Once the OVA finishes importing, do not power on the VM! There is some customization we need to do first. Close Workstation if it is open. Browse to the location on your PC that you imported the VM to. I'm using a Windows OS, so I will use File Explorer. Open the .VMX file (use Notepad or another text editor):


This is the configuration file for your virtual machine. We can use it to customize the name, IPv4/6 details, DNS domain, etc. Scroll down to the last line of text, and paste this in:

guestinfo.cis.vmdir.password = "vmware!"
guestinfo.cis.appliance.net.addr.family = "ipv4"
guestinfo.cis.appliance.net.addr = "10.0.0.15"
guestinfo.cis.appliance.net.prefix = "24"
guestinfo.cis.appliance.net.mode = "static"
guestinfo.cis.appliance.net.dns.servers = "10.0.0.10"
guestinfo.cis.appliance.net.gateway = "10.0.0.1"
guestinfo.cis.appliance.root.passwd = "vmware!"

Customize the above code to your needs. You will likely need to change the IPv4 details. Save the .VMX file and close your text editor. Now you can power on the virtual machine, and vCenter will run through the installation process. The installation can take around 10-15 minute in my experience. You may see generic login screens during the installation of Photon, do not login or interrupt the installation. Once it is complete, you should see the DCUI below:


You should now be able to browse to the IP address or DNS name of your vCenter server. Once you complete the configuration, you can login and see the page below:



In my lab I am running 3 ESXi hosts, 1 Windows Server, and one vCenter server. Plenty to study for the VCP lab. 


Good luck and be sure to leave a comment if you have any questions!

Running vSphere in VMware Workstation 12

In this post I'll be walking through how to run a vSphere lab in VMware Workstation. I recently decided to obtain VCP6-DCV. Rather than driving up my electric bill like I've done in the past using physical servers, I'm attempting to run the entire lab on my workstation and a Synology NAS.


If you've ever installed ESXi, installing it in Workstation will be a familiar process for you. VMware tools is included in the installation disc, which makes installing ESXi in Workstation dramatically easier than it used to be. . The process is very simple, so I won't be going through those steps here unless someone asks me to in the comments. I also will not be going through the process of installing Windows Server or configuring a domain controller/DNS/DHCP, as I am sure you have done so in the past if you are reading this.


So that really only leaves us with installing vCenter. Most of the blogs I found for installing vCenter in VMware Workstation 12 were not accurate, and often left me with a broken installation. The process is somewhat straight-forward when deploying from the OVA. Let's get started.


First, download the OVA for vCenter here: Download vCenter


Once the download has completed, click File > Open in Workstation. Browse to the OVA, then give your new VM a name and location if necessary. Accept the EULA when prompted.

Be sure to read it!


Once the OVA finishes importing, do not power on the VM! There is some customization we need to do first. Close Workstation if it is open. Browse to the location on your PC that you imported the VM to. I'm using a Windows OS, so I will use File Explorer. Open the .VMX file (use Notepad or another text editor):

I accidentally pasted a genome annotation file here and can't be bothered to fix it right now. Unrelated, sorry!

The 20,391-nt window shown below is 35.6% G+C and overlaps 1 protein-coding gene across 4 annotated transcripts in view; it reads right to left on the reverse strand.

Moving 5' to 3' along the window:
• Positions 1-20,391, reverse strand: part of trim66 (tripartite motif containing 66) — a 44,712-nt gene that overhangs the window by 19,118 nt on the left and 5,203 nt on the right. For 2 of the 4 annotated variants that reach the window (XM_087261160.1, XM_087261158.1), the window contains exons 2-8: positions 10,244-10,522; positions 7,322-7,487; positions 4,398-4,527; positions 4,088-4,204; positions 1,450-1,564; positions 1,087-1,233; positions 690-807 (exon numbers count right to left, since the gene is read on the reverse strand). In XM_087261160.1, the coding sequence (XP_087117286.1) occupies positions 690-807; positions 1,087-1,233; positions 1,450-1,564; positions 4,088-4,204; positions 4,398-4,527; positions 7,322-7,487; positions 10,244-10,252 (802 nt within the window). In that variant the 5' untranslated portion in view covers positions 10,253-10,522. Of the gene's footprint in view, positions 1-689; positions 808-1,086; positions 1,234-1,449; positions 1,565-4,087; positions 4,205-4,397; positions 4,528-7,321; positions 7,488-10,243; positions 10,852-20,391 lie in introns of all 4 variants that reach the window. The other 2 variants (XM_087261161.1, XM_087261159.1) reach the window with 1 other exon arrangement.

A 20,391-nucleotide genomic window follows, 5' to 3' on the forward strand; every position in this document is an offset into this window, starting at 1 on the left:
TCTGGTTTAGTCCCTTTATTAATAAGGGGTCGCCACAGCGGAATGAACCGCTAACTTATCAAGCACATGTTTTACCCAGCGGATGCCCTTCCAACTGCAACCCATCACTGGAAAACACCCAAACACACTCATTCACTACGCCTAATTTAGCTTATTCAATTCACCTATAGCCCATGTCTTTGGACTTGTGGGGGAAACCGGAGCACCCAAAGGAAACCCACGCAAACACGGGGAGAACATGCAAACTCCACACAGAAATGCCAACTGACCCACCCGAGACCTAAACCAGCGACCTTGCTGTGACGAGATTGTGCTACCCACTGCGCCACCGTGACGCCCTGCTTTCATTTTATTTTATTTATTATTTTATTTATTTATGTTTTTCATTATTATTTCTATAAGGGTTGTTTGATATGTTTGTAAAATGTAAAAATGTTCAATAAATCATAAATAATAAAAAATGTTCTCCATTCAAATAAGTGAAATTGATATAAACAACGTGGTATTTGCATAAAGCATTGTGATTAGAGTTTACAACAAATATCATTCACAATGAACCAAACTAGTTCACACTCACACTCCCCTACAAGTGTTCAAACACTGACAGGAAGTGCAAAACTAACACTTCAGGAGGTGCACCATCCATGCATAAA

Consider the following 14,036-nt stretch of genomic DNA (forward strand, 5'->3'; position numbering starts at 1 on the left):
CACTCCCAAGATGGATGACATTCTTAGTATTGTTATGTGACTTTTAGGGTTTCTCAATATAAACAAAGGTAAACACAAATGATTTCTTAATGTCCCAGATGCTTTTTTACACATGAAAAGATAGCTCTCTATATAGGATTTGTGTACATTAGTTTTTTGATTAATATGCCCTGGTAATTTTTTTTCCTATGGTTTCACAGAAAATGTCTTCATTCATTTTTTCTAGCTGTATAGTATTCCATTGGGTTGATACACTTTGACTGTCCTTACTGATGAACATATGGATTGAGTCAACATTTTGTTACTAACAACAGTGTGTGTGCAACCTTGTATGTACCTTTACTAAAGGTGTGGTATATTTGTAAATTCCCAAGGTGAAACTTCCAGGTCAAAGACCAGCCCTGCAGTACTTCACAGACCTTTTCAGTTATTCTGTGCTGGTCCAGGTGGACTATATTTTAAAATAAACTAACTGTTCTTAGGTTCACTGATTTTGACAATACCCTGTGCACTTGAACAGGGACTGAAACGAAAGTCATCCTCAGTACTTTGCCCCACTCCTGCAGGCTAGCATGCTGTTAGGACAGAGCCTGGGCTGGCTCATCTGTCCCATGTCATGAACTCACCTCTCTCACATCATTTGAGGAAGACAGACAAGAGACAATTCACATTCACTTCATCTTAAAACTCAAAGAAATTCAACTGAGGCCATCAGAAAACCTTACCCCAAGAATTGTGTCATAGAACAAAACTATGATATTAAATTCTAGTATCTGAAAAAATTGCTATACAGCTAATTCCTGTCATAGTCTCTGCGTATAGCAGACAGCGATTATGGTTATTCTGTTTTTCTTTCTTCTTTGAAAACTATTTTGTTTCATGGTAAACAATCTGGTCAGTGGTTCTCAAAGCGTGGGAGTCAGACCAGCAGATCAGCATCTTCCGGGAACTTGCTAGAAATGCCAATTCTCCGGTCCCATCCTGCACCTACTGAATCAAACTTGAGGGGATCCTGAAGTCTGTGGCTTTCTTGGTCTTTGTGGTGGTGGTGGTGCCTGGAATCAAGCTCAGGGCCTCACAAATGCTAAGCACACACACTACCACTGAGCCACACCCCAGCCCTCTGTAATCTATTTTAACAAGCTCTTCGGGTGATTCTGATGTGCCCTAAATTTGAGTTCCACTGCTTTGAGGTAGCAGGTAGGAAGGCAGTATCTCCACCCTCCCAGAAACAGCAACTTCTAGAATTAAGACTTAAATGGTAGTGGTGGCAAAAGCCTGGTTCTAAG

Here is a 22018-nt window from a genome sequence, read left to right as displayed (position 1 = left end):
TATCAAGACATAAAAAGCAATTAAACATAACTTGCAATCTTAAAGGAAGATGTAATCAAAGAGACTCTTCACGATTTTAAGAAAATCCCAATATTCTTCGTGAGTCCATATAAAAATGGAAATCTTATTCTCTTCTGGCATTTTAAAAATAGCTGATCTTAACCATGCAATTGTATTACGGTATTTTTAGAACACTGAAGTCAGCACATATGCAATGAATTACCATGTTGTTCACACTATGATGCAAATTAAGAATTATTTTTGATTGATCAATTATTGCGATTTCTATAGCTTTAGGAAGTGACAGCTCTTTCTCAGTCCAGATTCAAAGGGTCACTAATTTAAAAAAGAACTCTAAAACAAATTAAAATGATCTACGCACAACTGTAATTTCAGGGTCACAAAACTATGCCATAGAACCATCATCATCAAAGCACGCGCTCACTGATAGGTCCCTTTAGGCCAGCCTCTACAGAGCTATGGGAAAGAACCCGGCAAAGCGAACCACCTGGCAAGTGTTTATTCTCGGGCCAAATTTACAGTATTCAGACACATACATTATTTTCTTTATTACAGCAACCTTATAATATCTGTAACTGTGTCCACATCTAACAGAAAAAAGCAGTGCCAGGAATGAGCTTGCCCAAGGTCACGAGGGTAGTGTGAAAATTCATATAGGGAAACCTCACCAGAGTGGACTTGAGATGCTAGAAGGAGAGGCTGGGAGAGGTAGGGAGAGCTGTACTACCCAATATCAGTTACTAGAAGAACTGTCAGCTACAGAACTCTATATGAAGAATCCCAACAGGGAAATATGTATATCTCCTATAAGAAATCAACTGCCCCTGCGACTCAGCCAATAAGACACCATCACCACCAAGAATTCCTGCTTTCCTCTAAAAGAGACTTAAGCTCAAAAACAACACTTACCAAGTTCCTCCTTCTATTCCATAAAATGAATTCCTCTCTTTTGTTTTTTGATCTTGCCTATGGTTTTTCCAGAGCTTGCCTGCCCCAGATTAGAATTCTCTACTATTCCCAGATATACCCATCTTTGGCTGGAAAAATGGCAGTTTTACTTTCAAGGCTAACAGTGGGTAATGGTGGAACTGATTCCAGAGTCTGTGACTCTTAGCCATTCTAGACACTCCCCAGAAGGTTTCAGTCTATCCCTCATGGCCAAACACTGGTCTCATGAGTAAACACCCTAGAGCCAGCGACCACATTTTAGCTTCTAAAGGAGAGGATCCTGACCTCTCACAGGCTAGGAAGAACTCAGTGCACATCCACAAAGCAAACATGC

This is the configuration file for your virtual machine. We can use it to customize the name, IPv4/6 details, DNS domain, etc. Scroll down to the last line of text, and paste this in:


guestinfo.cis.vmdir.password = "vmware!"
guestinfo.cis.appliance.net.addr.family = "ipv4"
guestinfo.cis.appliance.net.addr = "10.0.0.15"
guestinfo.cis.appliance.net.prefix = "24"
guestinfo.cis.appliance.net.mode = "static"
guestinfo.cis.appliance.net.dns.servers = "10.0.0.10"
guestinfo.cis.appliance.net.gateway = "10.0.0.1"
guestinfo.cis.appliance.root.passwd = "vmware!"


Customize the above code to your needs. You will likely need to change the IPv4 details. Save the .VMX file and close your text editor. Now you can power on the virtual machine, and vCenter will run through the installation process. The installation can take around 10-15 minute in my experience. You may see generic login screens during the installation of Photon, do not login or interrupt the installation. Once it is complete, you should see the DCUI below:




You should now be able to browse to the IP address or DNS name of your vCenter server. Once you complete the configuration, you can login and see the page below:


In my lab I am running 3 ESXi hosts, 1 Windows Server, and one vCenter server. Plenty to study for the VCP lab.



Good luck and be sure to leave a comment if you have any questions!

Wednesday, February 15, 2017

Azure AD Sync - Unable to Update this Object - Values Associated with Another Object

ERROR MESSAGE:

User@contoso.com<mailto:user@contoso.com>

Unable to update this object because the following attributes associated with this object have values that may already be associated with another object in your local directory services: [UserPrincipalName user@contoso.com<user@contoso.com>;]. Correct or remove the duplicate values in your local directory. Please refer to http://support.microsoft.com/kb/2647098 for more information on identifying objects with duplicate attribute values


When implementing SMTP soft-matching after a cutover migration, you may see this error if objects in the on-premises AD were not properly prepared to sync.

To fix this, you need access the object in ADUC and set the “E-mail:” attribute to the primary SMTP email address of the user in Office 365. This is how SMTP soft-matching works.


 


Then run another sync and the on-premises AD account should sync up with the Office 365 account. For help with forcing a sync, please see this article: